Climate change deniers should be punished, Al Gore has said, adding that politicians in particular should be made to pay a price for rejecting “accepted science”. He stopped short of suggesting what that punishment might be.
Speaking at the South by South West (SXSW) technology and innovation festival in Texas, he told the tech-savvy audience that they should embrace the power of social media to launch a grassroots movement to tackle climate change and call out climate change deniers, EcoWatch has reported.
“We have this denial industry cranked up constantly,” Gore said. “In addition to 99 percent of the scientists and all the professional scientific organizations, now Mother Nature is weighing in.”
He also used his speech to insist that extreme weather events could only be due to climate change, and sought to pin the rise of ISIS in the middle east on global warming.
Andrew Montford, writing on his Bishop Hill blog, commented “No geek or tech shindig is complete without an address from a more or less completely bonkers environmentalist and the South-by South West festival in Austin Texas has gone the full 12-Gore this year.
“It’s always interesting to see what scattergun wildness emerges from the top of Mr Gore’s head. Are polar bears about to sprout flippers and swim off to Clacton? [He] does not disappoint.
“Remind me. Was it Mr Gore who went off to live in a yurt in the north of Scotland or am I thinking of someone else?”
Gore also drew criticisms of hypocrisy for exhorting investors to put their funds in renewable energy schemes, telling his audience that smart investors are moving away from fossil fuels, despite his own investment company dumping millions of dollars worth of green tech shares at a loss three years ago.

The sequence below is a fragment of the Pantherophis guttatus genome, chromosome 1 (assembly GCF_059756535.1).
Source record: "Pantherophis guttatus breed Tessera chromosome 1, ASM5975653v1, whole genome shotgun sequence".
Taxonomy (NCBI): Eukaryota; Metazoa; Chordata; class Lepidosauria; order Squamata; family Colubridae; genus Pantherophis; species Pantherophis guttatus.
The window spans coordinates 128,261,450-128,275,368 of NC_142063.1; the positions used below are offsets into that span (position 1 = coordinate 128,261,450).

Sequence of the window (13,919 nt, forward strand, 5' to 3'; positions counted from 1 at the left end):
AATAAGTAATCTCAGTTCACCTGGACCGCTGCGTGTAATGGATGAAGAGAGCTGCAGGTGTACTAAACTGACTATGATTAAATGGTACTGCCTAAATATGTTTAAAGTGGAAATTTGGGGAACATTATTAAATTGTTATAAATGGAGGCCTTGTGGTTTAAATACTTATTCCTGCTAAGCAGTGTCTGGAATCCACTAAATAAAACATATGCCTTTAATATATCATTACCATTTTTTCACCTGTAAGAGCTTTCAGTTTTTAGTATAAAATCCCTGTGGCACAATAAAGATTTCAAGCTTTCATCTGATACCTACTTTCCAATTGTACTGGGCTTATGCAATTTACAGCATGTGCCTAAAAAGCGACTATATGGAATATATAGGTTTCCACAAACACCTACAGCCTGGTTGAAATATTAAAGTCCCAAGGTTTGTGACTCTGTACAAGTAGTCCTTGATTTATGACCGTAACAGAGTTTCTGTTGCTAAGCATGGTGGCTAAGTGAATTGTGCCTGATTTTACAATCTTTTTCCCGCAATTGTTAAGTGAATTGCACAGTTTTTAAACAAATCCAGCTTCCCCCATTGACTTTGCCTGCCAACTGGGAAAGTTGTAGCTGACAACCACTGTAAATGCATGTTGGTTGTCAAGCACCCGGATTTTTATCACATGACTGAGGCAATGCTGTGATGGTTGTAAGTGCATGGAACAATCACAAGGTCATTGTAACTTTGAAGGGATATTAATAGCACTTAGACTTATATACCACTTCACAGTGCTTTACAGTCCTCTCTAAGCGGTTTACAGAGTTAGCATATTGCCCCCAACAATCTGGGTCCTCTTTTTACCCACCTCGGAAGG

“Generation Investment says it is all about climate change, but it is just a typical investment fund with typical stocks,” said Bill Gunderson, President of Gunderson Capital Management at the time.“It has Amazon, Colgate Palmolive, eBay, Nielsen, Qualcomm, Strayer University and a smattering of stocks from biotech and health care. Not one company that makes solar panels, or windmills or bio-gas or electric cars. Catheters and commercial real estate, yes. Solar panels, no.”
As the cost of gas and coal drops whilst subsidies are increasingly difficult to come by, renewable energy is becoming an increasingly poor investment. Generation Investment lost tens of millions of dollars on First Solar, selling 1.12 million shares for $28 million just two years after buying 440,000 shares in the company for $65 million.
It also had holdings in SunTech, EcoSynthetix, Landi Renzo and Meyer Burger, all of which lost between 25 percent and 88 percent of their worth in 2012.
“I don’t blame Gore for getting out of alternative energy,” Gunderson said, “even if he did it too late in the case of First Solar. But when is he going to tell people that alternative energy is a lousy investment?”
Despite this, Gore told the SXSW audience that more investment into the renewable energy sector was to be encouraged, lending his support to a proposed federal cap and trade system. “We need to put a price on carbon to accelerate these market trends. And in order to do that, we need to put a price on denial in politics,” he said.
The speech took a bizarre turn at one point when Gore showed a slide of the current Pope, asking the audience “How about this Pope?”
According to the Chicago Tribune, Cardinal Peter Turkson, a Vatican official who has helped to draft an upcoming encyclical on the environment, due in June or July, said recently that the planet was warming and that Christians need to do more to address the problem.
“I’m not a Catholic, but I could be persuaded to become one,” Gore said.